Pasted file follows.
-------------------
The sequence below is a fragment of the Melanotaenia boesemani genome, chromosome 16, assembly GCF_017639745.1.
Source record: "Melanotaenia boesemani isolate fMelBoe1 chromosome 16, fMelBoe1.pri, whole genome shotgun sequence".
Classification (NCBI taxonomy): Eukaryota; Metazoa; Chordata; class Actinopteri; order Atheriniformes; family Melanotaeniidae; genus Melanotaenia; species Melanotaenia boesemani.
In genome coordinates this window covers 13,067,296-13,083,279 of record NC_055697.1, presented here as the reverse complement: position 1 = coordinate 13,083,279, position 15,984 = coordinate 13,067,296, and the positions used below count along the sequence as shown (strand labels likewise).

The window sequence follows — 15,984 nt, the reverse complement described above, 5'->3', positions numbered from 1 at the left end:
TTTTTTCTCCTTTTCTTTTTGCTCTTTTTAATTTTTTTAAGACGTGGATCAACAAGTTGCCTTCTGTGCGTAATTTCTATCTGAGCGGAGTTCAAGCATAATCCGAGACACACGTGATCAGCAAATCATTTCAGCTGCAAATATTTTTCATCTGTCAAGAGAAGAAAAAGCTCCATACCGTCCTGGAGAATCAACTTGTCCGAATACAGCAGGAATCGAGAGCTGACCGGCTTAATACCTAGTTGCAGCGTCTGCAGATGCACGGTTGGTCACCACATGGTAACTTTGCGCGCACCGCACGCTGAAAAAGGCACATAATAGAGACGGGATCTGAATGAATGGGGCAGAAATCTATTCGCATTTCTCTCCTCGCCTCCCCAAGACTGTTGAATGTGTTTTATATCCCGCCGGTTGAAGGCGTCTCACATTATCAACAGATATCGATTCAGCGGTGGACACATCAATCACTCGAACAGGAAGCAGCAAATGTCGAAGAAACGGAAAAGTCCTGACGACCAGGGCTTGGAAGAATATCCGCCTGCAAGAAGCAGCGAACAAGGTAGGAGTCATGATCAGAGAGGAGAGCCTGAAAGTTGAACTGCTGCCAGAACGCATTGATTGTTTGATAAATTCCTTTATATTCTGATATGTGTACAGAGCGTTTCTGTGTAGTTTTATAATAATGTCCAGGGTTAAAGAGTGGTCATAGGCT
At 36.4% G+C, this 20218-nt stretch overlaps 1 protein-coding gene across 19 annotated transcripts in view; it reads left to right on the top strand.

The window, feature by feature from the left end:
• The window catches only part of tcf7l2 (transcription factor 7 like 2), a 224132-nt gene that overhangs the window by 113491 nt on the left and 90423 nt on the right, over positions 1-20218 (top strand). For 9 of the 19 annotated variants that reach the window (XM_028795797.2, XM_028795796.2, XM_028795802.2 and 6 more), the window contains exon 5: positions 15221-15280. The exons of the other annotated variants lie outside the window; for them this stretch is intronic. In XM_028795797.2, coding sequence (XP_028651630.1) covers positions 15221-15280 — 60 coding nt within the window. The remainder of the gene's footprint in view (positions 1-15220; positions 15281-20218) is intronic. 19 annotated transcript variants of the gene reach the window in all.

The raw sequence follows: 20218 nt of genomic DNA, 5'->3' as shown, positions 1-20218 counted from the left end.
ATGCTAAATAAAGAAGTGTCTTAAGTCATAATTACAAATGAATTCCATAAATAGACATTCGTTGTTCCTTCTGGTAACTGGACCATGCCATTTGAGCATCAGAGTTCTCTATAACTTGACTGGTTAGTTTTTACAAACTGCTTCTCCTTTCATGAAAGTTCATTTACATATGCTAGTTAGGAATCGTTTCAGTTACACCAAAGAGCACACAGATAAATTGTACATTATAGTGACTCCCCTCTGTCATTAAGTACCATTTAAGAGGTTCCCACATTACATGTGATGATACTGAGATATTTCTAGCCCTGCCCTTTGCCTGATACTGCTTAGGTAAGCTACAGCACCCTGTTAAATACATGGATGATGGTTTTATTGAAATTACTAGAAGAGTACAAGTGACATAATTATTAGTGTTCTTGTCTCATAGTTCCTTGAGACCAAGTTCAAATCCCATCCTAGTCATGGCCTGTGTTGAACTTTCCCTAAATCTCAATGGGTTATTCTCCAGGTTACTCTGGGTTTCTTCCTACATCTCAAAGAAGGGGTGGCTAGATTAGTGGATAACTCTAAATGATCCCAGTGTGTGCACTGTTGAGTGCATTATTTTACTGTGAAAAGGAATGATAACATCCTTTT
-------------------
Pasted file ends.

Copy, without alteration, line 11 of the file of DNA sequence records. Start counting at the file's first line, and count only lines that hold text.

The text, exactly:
ATGCTAAATAAAGAAGTGTCTTAAGTCATAATTACAAATGAATTCCATAAATAGACATTCGTTGTTCCTTCTGGTAACTGGACCATGCCATTTGAGCATCAGAGTTCTCTATAACTTGACTGGTTAGTTTTTACAAACTGCTTCTCCTTTCATGAAAGTTCATTTACATATGCTAGTTAGGAATCGTTTCAGTTACACCAAAGAGCACACAGATAAATTGTACATTATAGTGACTCCCCTCTGTCATTAAGTACCATTTAAGAGGTTCCCACATTACATGTGATGATACTGAGATATTTCTAGCCCTGCCCTTTGCCTGATACTGCTTAGGTAAGCTACAGCACCCTGTTAAATACATGGATGATGGTTTTATTGAAATTACTAGAAGAGTACAAGTGACATAATTATTAGTGTTCTTGTCTCATAGTTCCTTGAGACCAAGTTCAAATCCCATCCTAGTCATGGCCTGTGTTGAACTTTCCCTAAATCTCAATGGGTTATTCTCCAGGTTACTCTGGGTTTCTTCCTACATCTCAAAGAAGGGGTGGCTAGATTAGTGGATAACTCTAAATGATCCCAGTGTGTGCACTGTTGAGTGCATTATTTTACTGTGAAAAGGAATGATAACATCCTTTT